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Otago Medical School staff profiles

Associate Professor Rebecca Grainger

PositionAssociate Professor
DepartmentDepartment of Medicine (Wellington)
QualificationsMB ChB
Research summaryRheumatology and gout

Research

Rebecca is an academic rheumatologist who is passionate about patient-focused care and engaging with colleagues in primary and secondary care to provide the highest quality collaborative care for people with arthritis. A University of Otago medical graduate, she undertook rheumatology training in Melbourne and her PhD examined inflammatory mechanisms in gout. Rebecca’s clinical work focuses on assessment and management of inflammatory arthritis and her particular clinical interests include inflammatory arthritis, gout and scleroderma. Rebecca’s academic interests include outcome measures, non-pharmacological management of musculoskeletal disease, use of information technology solutions to optimise care for people with chronic rheumatic diseases and medical education.

Publications

Grainger, R., Townsley, H., White, B., Langlotz, T., & Taylor, W. J. (2017). Apps for people with rheumatoid arthritis to monitor their disease activity: A review of apps for best practice and quality. JMIR mHealth & uHealth, 5(2), e7. doi: 10.2196/mhealth.6956

Boyle, L., Grainger, R., Hall, R. M., & Krebs, J. D. (2017). Use of and beliefs about mobile phone apps for diabetes self-management: Surveys of people in a hospital diabetes clinic and diabetes health professionals in New Zealand. JMIR mHealth & uHealth, 5(6), e85. doi: 10.2196/mhealth.7263

Kenwright, D., Dai, W., White, B., Smith, J., Collings, S., & Grainger, R. (2017). Co-creation improves pre-exam motivation and self-efficacy for medical students. Medical Science Educator, 27(4), 651-656. doi: 10.1007/s40670-017-0450-0

GEO-RA Group, including Harrison, A. A., & Grainger, R. (2017). Latitude gradient influences the age of onset of rheumatoid arthritis: A worldwide survey. Clinical Rheumatology, 36(3), 485-497. doi: 10.1007/s10067-016-3481-9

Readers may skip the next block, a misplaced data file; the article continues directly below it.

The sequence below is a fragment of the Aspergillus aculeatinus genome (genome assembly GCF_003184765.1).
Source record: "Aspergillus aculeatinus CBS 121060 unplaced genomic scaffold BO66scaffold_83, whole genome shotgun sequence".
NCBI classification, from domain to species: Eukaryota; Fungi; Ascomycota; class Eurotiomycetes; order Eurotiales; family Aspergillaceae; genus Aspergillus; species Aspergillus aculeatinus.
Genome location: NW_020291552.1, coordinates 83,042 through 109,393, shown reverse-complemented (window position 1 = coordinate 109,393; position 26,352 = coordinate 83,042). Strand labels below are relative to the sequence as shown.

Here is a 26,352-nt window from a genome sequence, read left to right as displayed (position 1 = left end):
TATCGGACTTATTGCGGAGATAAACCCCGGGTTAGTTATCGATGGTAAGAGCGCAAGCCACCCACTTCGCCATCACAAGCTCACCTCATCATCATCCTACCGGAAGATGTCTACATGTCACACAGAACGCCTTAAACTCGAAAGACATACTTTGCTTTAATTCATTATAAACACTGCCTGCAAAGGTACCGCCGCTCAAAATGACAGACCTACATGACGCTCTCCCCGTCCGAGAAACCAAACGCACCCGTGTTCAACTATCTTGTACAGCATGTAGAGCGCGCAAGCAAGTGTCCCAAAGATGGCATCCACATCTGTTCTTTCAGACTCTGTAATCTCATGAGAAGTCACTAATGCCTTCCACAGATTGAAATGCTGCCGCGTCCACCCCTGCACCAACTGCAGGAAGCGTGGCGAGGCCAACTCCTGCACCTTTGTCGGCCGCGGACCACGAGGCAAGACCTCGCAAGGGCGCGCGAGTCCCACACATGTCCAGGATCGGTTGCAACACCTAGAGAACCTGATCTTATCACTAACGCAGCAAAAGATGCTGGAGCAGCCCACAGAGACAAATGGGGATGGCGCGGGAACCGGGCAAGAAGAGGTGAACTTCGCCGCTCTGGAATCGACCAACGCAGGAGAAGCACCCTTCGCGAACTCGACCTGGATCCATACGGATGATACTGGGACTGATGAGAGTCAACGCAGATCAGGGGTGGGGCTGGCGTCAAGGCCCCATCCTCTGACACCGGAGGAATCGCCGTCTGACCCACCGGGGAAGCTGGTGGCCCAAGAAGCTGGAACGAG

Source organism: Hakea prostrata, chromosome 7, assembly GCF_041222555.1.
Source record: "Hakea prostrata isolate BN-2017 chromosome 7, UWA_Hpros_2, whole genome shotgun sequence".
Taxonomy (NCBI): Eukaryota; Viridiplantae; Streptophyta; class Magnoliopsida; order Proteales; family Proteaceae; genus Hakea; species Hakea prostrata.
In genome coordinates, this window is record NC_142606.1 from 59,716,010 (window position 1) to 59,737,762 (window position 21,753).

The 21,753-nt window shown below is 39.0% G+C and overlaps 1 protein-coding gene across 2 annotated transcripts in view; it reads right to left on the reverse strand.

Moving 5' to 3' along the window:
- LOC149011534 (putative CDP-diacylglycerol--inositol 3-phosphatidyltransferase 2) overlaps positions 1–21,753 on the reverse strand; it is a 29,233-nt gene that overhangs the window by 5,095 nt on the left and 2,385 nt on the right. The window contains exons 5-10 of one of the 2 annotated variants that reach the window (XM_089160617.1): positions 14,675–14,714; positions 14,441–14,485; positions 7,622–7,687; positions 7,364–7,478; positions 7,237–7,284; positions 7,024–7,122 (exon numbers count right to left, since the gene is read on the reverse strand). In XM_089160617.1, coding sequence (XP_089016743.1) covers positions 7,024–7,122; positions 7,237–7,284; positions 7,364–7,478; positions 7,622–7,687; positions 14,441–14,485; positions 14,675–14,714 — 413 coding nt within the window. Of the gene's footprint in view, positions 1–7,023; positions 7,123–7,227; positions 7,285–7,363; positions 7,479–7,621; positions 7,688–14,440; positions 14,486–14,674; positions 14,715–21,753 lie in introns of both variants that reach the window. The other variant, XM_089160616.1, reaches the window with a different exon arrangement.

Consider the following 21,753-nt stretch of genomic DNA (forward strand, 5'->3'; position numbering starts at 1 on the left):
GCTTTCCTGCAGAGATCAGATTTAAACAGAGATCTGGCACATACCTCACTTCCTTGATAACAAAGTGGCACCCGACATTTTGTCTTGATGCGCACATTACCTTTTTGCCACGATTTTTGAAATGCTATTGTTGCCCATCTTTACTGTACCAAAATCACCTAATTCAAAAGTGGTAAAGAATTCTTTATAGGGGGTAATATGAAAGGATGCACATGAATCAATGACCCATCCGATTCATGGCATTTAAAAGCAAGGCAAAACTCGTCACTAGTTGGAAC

Martin, W. J., Grainger, R., Harrison, A., & Harper, J. L. (2010). Differences in MSU-induced superoxide responses by neutrophils from gout subjects compared to healthy controls and a role for environmental inflammatory cytokines and hyperuricemia in neutrophil function and survival. Journal of Rheumatology, 37(6), 1228-1235. doi: 10.3899/jrheum.091080

Journal - Research Article

Boyle, L., Grainger, R., Hall, R. M., & Krebs, J. D. (2017). Use of and beliefs about mobile phone apps for diabetes self-management: Surveys of people in a hospital diabetes clinic and diabetes health professionals in New Zealand. JMIR mHealth & uHealth, 5(6), e85. doi: 10.2196/mhealth.7263

Denison, H. J., Bromhead, C., Grainger, R., Dennison, E. M., & Jutel, A. (2017). Barriers to sexually transmitted infection testing in New Zealand: A qualitative study. Australian & New Zealand Journal of Public Health, 41(4), 432-437. doi: 10.1111/1753-6405.12680

GEO-RA Group, including Harrison, A. A., & Grainger, R. (2017). Latitude gradient influences the age of onset of rheumatoid arthritis: A worldwide survey. Clinical Rheumatology, 36(3), 485-497. doi: 10.1007/s10067-016-3481-9